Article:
Manchester Man wrongfully imprisoned for 17 years still seeking compensation

Andrew Malkinson served 17 years in prison for a crime he did not commit, and is still waiting on compensation for his ordeal. Credit: PA

A man who was wrongfully imprisoned for 17 years has said he'll be waiting "some time" for compensation and no longer feels like Britain is his home.

Andrew Malkinson was wrongfully convicted in 2003 for raping a woman in Little Hulton, in Salford. Despite him not fitting the description given by witnesses, he was given a life sentence and spent 17 years in prison before new evidence proved his innocence.

Andrew has described going through the trial, his time in prison, and his successful appeal in July 2023 as an "emotional rollercoaster" and said he still has "anger to deal with".

During his time in prison, he twice applied for his case to be referred for appeal by the Criminal Cases Review Commission (CCRC) but was turned down on both occasions.

Recalling his time in prison, Andrew said that he learnt “a lot about my own resilience” during his time behind bars and he was “still getting used to what’s happened”.

He said: “I have my down days, I get depressed. I’ve got a bit of anger to deal with.

“You can’t go through something like that and not be furious.

“I was angry all the time in prison but I had to park it and process it slowly somehow in my own way. It’s a real emotional rollercoaster."

Andrew Malkinson outside the Court of Appeal after his rape conviction was overturned. Credit: PA Images

Andrew also discussed how being diagnosed with type one diabetes while in jail was “another cross to bear” and how he devised “coping strategies” but never gave up hope despite the experience taking a “massive toll”.

Andrew eventually had his 2003 conviction quashed by the Court of Appeal in July after new DNA evidence potentially linking another man to the crime was identified.

The 57-year-old has continued to call for reforms that would prevent others from being wrongfully convicted, and is still waiting for compensation.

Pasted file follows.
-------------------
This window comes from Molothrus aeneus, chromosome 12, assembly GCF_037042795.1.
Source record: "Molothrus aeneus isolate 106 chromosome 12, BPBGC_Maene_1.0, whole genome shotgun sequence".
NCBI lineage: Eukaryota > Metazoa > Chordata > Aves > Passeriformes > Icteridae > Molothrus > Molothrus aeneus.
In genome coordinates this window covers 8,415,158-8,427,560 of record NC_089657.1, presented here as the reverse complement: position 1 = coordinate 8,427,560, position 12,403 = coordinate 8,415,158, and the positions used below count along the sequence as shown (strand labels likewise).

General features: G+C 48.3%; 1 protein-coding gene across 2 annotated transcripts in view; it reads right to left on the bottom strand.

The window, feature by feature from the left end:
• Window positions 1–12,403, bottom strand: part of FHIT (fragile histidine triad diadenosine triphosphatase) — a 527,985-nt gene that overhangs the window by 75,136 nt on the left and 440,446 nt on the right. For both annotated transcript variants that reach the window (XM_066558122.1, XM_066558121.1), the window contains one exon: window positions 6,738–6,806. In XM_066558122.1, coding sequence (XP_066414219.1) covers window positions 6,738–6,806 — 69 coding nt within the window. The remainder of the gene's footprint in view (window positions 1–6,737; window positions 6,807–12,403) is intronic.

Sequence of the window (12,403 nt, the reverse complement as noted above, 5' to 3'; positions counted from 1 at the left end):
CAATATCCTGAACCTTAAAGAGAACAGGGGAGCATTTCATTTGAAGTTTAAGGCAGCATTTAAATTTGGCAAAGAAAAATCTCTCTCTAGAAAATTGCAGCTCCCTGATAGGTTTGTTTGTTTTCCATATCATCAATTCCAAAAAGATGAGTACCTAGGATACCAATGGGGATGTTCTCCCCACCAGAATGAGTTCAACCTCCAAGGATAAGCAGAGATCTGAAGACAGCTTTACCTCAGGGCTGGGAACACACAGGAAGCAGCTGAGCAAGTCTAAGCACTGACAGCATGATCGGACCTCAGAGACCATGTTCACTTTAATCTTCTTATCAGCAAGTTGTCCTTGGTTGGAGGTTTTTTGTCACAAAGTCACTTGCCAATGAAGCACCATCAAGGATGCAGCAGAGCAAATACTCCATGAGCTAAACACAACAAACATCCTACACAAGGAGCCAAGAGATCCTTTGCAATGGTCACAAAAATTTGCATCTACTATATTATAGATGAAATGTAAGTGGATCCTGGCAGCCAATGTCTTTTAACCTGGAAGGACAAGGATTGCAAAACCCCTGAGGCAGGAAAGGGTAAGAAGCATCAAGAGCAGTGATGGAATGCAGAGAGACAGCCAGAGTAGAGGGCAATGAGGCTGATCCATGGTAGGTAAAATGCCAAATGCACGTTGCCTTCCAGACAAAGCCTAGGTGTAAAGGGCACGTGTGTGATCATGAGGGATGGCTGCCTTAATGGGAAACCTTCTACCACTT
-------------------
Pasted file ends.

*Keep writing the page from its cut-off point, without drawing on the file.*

A senior judge is now leading an independent inquiry to examine how Greater Manchester Police (GMP), the Crown Prosecution Service (CPS) and the CCRC handled the case.

Earlier this year Andrew branded a Greater Manchester Police apology in the wake of the ruling “meaningless”.

Greater Manchester Police released a full apology to Andrew Malkinson. Credit: PA Images

On Friday he said further apologies from other bodies “won’t change what has already happened but it will show there is some contrition”.

Andrew has described himself as being “kidnapped by the state".

He now prefers to spend his time abroad and travelling because Britain does not feel like home to him. He said he had been betrayed “very badly” and was made to “feel like a pariah”.

After the outrage sparked by the miscarriage of justice in Mr Malkinson’s case, Justice Secretary Alex Chalk abandoned rules which saw wrongly convicted people having prison living costs deducted from their compensation payments with immediate effect.

He later said he was “considering” backdating the reforms.

Andrew said the policy was still “grossly unfair – it’s not retrospective” as he described how some people who were wrongfully convicted were “deeply out of pocket” by tens of thousands of pounds.

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